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Fraunhofer team moves towards recycling cotton

12
Aug '20
Pic: Fraunhofer IAP
Pic: Fraunhofer IAP
Scientists at the Fraunhofer Institute for Applied Polymer Research IAP and a Swedish company have become the first to produce a viscose filament yarn from recycled cotton, overcoming the challenges in recycling clothing made of cotton. This fibre can be used for mass-manufacturing of textiles. Garments are often made of blends rather than a single fabric.

Countless closets are overflowing with clothes, yet their owners wear many of those trousers, skirts and tops rarely or not at all, as a Greenpeace survey of shopping habits recently found. People sort out even perfectly intact garb, relegating it to a garbage can or clothing bank. That is hardly ecofriendly given the vast amounts of resources, chemicals and water devoted to making apparel. Although Germany does recycle old clothes, they end up as inferior products such as cleaning cloths rather than new garments. This is because trousers, shirts and the like are often made of blends rather than a single type of fabric. To date, it has been impossible to separate these intertwined fibres.

“Textiles rarely consist of pure cotton. Jeans, for example, always contain a certain amount of chemical fibres such as polyester or elastane,” says André Lehmann, a researcher at the Fraunhofer IAP in Potsdam. Working on behalf of the Swedish company re:newcell, this chemist and his team succeeded in converting the pulp from recycled cotton into viscose rayon fibres made of pure cellulose.

The textile industry usually uses pulp as the starter material for producing regenerated cellulosic fibres such as viscose rayon, modal and lyocell. This pulp does not melt, so it has to be dissolved into a solution and passed through a spinneret to be spun into cellulosic fibres. The feedstock for this pulp is usually wood. “However, re:newcell sent us cellulose sheets made of recycled cotton and asked us to find out if they could be converted into viscose rayon fibres. We were able to extract the foreign fibres from the pulp by setting the right parameters for both the dissolving and spinning processes, for example, with effective filtration stages,” says the researcher.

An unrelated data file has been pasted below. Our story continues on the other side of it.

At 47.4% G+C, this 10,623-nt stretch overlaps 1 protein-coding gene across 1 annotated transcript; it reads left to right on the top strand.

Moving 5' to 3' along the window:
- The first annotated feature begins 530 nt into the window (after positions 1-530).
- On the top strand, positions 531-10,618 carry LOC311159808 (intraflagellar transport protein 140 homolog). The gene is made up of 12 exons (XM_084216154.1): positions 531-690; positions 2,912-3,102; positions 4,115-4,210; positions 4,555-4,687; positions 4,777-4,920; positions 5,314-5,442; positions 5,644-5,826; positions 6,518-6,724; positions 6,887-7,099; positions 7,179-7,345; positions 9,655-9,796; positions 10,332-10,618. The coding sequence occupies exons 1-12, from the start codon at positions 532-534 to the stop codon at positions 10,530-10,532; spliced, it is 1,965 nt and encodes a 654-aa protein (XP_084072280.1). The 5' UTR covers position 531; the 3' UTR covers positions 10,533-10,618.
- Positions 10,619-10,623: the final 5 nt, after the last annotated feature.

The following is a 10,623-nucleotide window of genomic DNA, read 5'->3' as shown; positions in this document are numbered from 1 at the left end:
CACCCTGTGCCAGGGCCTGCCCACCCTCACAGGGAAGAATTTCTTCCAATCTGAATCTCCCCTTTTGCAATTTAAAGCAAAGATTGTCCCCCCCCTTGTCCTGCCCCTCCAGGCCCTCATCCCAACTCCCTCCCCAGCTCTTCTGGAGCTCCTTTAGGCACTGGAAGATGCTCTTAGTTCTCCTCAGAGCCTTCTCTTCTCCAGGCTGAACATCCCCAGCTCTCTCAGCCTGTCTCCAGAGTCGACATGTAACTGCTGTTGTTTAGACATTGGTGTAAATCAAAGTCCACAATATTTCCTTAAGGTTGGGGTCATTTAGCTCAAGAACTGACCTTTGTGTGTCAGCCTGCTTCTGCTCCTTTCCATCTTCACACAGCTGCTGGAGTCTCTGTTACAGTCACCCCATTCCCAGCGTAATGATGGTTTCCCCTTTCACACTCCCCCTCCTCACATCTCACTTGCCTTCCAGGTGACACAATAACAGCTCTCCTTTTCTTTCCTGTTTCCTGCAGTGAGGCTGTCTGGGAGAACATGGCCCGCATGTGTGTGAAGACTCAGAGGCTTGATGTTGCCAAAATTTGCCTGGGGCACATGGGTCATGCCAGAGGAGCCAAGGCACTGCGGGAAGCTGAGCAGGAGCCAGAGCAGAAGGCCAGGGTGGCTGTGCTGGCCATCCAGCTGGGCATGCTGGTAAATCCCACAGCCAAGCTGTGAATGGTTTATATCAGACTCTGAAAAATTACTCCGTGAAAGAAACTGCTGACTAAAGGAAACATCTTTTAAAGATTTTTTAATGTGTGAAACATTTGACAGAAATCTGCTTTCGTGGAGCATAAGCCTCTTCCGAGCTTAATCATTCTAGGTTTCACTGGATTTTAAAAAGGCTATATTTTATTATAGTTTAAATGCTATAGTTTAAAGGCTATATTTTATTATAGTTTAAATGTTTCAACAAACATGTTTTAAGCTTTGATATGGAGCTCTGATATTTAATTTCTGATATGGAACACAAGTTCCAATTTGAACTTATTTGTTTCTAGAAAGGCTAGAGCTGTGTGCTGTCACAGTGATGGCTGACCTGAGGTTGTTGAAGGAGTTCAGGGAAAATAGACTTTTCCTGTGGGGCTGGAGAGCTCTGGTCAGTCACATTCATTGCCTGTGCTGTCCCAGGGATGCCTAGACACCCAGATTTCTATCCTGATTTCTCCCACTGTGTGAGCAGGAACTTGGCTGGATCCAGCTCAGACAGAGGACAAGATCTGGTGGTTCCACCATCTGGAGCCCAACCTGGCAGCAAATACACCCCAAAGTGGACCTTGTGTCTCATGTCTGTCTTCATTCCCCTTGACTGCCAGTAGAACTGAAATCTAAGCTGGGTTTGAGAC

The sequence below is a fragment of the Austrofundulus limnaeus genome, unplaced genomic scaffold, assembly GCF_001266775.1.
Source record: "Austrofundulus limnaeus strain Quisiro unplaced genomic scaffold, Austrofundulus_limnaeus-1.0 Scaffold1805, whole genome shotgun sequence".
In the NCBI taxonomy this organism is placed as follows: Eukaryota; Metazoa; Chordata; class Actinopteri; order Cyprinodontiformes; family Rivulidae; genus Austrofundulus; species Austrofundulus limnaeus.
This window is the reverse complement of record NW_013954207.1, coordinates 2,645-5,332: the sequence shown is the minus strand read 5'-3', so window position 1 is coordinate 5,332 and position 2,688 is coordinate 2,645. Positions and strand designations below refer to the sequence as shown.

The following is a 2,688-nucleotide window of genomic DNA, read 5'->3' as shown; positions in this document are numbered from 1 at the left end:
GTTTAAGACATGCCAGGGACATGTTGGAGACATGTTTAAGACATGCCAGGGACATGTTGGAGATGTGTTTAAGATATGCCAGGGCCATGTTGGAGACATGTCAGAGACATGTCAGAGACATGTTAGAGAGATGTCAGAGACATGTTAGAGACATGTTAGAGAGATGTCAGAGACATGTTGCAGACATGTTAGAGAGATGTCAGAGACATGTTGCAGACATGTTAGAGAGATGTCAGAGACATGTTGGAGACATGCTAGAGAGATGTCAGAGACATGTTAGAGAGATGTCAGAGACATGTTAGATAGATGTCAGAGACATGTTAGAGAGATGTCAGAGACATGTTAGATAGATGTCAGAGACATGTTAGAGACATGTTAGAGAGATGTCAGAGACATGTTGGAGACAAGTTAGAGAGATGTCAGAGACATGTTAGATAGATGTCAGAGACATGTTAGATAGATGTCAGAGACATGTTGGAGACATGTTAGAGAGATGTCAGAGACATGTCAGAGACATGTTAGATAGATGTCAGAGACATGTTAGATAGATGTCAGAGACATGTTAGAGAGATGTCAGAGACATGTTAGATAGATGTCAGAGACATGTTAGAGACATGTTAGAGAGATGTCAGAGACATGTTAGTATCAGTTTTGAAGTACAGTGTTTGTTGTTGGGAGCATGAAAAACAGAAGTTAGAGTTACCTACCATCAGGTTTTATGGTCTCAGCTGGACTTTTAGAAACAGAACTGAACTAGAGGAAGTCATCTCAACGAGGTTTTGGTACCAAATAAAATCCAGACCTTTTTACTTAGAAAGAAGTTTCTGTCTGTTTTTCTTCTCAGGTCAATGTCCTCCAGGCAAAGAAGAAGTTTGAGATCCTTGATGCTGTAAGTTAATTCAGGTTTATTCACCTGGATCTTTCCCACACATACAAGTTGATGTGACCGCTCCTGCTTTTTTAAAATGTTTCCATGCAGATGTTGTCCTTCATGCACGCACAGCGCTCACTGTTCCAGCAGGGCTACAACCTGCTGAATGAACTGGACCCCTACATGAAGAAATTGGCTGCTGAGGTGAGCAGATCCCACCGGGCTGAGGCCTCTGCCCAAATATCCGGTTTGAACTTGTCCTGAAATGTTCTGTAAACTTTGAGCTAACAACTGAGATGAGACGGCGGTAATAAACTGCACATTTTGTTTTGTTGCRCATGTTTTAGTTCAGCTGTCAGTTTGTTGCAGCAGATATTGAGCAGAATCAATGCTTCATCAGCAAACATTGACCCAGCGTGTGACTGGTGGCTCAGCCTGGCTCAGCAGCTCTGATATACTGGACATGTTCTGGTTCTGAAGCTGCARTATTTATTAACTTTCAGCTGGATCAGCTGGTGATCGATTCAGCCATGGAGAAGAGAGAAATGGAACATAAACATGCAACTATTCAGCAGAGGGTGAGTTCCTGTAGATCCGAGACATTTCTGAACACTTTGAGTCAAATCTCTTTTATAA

This yielded a filament yarn – that is, a continuous strand of fibre several kilometres long consisting of 100 per cent cellulose, the quality of which is comparable to that of wood-based regenerated cellulosic fibre. Compatible with the standard industrial process for making viscose rayon, the new fibres spun from this cotton pulp are suitable for mass manufacturing.

“We were able to meet re:newcell’s high purity standards for the new fibre,” says Lehmann, who calls this filament yarn a cotton-based regenerated cellulosic fibre. It holds up well in comparison to commercially available viscose rayon fibres and exhibits the same properties.

This was no easy task. Producing viscose rayon is a complex process. The pulp is first activated with lye and then chemically derivatised. This yields a very pure alkaline viscose solution. Spinnerets riddled with several thousand 55 μm diameter holes then spin this solution in an acidic bath. The thousands of liquid jets emerging from the polymeric solution enable the derivatised cellulose to regenerate and continuously precipitate in the spinning bath to form a filament. The next step is to steadily reverse the chemical derivatisation, and then wash and dry the filament for it to be wound onto a spool. Made of pure cellulose, this filament is ecofriendly. Rather than adding to the mountains of microplastics that pollute the oceans, it readily decomposes. This is a huge advantage over petroleum-based polyester fibres, which still predominate on the global market with a share of some 60 per cent.

“Cotton clothing is usually incinerated or it ends up in the landfill. Now it can be recycled several times to contribute to greater sustainability in fashion,” says Lehmann. This will also broaden the base of raw source materials for pulp production in the textile industry. “The starter material for viscose rayon fibres has been wood-based cellulose. By optimising the separating processes and intensifying the filtration of foreign fibres in the spinning process, we will eventually be able to establish recycled natural cotton fibre as a serious alternative source of cellulose and base raw material.”

Fibre2Fashion News Desk (SV)


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